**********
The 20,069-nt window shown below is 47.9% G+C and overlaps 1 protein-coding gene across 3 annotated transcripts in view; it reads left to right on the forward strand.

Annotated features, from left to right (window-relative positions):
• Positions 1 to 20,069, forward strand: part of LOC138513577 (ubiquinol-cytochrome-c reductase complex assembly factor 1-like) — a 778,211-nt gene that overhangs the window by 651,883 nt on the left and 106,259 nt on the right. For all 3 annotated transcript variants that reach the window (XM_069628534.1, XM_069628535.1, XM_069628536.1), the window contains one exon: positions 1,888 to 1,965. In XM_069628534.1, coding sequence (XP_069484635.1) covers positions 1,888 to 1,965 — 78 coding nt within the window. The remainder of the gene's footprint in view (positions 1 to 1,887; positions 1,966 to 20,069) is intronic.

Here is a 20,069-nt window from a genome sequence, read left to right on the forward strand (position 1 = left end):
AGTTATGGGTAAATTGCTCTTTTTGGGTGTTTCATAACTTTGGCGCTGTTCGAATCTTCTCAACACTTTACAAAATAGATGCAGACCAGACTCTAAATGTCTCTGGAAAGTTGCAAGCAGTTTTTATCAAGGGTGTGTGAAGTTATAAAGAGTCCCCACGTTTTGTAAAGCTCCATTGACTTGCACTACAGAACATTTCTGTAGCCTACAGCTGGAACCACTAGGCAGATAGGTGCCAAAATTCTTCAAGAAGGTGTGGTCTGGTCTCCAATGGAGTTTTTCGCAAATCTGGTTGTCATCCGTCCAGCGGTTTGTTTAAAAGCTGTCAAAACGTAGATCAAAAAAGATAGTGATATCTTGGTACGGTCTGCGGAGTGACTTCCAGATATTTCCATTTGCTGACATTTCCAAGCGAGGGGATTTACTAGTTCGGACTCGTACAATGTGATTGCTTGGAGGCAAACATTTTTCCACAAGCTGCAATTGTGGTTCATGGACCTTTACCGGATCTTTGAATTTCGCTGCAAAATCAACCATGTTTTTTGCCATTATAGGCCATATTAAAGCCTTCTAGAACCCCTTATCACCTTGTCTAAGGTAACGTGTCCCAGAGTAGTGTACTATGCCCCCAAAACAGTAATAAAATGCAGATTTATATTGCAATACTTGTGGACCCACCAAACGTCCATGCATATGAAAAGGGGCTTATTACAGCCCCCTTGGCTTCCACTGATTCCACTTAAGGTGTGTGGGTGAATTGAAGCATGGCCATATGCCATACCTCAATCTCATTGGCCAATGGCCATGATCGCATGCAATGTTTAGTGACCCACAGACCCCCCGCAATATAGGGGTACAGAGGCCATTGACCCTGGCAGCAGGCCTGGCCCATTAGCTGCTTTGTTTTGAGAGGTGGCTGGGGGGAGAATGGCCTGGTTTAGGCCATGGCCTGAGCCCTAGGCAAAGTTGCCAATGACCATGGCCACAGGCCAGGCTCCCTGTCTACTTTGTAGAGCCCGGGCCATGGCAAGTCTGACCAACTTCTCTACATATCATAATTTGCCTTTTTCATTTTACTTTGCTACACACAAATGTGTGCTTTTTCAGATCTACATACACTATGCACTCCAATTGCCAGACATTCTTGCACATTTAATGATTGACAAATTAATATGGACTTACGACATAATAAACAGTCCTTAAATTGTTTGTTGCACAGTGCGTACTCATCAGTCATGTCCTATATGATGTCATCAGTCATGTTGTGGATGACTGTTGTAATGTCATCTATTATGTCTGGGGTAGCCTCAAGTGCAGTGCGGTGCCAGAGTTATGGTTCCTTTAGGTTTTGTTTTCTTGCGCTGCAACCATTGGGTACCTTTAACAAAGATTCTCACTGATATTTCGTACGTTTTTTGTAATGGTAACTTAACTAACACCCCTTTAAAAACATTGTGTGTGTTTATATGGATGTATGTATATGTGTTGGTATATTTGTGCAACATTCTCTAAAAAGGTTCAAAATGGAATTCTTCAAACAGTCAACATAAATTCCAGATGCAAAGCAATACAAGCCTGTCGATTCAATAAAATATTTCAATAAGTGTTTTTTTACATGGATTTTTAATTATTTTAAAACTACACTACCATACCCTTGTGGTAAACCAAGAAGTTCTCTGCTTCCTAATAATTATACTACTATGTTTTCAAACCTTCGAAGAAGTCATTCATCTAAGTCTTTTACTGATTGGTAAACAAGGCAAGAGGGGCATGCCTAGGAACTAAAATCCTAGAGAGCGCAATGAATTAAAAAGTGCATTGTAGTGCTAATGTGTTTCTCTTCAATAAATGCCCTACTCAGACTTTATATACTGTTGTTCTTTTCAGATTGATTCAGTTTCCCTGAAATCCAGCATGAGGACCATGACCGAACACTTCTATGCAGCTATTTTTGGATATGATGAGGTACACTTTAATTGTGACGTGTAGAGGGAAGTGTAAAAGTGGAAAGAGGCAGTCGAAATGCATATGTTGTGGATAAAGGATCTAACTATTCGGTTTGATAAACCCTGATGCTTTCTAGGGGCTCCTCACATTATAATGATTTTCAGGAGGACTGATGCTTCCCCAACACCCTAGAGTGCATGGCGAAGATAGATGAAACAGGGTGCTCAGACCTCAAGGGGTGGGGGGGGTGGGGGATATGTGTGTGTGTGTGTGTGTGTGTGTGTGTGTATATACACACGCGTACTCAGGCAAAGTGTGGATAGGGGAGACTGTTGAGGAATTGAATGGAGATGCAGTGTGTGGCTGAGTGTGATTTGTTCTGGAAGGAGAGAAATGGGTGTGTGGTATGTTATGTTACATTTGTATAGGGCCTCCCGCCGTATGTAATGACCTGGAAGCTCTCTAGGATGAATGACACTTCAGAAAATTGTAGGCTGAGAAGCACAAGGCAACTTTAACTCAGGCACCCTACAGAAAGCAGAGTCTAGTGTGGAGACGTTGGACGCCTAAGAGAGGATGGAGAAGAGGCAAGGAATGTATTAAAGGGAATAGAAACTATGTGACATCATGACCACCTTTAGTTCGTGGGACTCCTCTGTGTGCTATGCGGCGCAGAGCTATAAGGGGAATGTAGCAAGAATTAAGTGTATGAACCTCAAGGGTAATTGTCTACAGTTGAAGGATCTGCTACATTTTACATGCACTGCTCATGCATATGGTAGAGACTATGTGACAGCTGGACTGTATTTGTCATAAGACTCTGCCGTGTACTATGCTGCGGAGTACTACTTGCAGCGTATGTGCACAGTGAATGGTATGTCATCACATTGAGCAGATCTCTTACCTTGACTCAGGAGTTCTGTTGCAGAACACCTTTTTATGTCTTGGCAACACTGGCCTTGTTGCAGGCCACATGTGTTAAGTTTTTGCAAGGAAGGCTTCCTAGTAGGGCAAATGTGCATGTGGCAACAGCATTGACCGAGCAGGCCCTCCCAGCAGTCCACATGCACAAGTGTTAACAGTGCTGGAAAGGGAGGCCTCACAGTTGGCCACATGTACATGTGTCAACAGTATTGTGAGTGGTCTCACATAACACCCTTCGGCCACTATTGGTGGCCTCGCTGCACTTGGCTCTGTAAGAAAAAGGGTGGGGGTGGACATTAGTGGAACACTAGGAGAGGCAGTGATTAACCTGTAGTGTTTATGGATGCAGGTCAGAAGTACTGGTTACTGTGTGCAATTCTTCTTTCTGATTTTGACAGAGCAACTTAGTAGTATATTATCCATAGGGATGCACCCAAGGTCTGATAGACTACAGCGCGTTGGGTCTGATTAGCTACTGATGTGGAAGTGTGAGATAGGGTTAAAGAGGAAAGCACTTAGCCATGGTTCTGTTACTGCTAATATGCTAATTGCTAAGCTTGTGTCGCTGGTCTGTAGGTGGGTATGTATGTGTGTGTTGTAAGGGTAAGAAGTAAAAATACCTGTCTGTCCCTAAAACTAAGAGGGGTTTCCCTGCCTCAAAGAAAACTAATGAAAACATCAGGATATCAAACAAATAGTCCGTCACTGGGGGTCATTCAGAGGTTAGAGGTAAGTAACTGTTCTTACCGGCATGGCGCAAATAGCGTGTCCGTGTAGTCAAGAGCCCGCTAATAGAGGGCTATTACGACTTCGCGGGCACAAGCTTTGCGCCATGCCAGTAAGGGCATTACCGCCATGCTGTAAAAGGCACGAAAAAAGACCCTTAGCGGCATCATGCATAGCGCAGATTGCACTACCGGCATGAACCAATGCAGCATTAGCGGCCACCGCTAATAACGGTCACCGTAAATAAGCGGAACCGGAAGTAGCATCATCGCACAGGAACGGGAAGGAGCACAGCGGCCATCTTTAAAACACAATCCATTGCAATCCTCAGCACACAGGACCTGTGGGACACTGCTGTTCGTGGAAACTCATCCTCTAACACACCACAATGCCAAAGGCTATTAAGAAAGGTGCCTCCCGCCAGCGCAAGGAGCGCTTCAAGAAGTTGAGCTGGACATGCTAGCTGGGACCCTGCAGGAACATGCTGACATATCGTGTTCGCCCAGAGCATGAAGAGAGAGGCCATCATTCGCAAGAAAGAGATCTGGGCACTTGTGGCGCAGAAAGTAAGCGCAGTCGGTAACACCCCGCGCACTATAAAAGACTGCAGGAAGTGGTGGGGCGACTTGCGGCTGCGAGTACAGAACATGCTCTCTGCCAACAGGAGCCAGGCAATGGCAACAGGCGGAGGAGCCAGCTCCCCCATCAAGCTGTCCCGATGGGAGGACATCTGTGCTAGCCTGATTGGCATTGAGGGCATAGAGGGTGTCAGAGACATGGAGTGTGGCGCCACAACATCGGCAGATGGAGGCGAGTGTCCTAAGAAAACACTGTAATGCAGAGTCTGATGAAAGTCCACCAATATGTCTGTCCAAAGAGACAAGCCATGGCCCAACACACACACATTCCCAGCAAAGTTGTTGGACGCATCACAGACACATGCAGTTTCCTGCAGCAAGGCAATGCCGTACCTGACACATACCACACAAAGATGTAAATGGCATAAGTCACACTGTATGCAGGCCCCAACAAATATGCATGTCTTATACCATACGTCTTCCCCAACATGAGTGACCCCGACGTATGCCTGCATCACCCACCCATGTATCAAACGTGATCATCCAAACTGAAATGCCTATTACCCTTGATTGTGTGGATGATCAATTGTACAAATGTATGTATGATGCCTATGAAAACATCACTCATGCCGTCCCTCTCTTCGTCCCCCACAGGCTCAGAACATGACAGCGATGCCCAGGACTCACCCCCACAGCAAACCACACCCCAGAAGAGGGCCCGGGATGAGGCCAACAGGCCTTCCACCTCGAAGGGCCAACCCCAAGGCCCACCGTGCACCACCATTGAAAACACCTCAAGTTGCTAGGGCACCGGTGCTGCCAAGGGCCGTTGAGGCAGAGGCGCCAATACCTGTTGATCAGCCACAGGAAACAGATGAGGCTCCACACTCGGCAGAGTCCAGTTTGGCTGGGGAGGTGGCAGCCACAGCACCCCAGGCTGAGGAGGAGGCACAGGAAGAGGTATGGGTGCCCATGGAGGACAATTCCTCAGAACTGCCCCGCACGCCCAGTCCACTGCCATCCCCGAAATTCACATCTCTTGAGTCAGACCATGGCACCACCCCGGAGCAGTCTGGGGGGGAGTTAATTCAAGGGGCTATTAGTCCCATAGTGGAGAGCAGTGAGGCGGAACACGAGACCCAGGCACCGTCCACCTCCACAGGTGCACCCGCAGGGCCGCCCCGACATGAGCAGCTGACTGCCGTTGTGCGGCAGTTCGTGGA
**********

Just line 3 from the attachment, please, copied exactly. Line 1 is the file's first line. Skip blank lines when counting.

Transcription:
• Positions 1 to 20,069, forward strand: part of LOC138513577 (ubiquinol-cytochrome-c reductase complex assembly factor 1-like) — a 778,211-nt gene that overhangs the window by 651,883 nt on the left and 106,259 nt on the right. For all 3 annotated transcript variants that reach the window (XM_069628534.1, XM_069628535.1, XM_069628536.1), the window contains one exon: positions 1,888 to 1,965. In XM_069628534.1, coding sequence (XP_069484635.1) covers positions 1,888 to 1,965 — 78 coding nt within the window. The remainder of the gene's footprint in view (positions 1 to 1,887; positions 1,966 to 20,069) is intronic.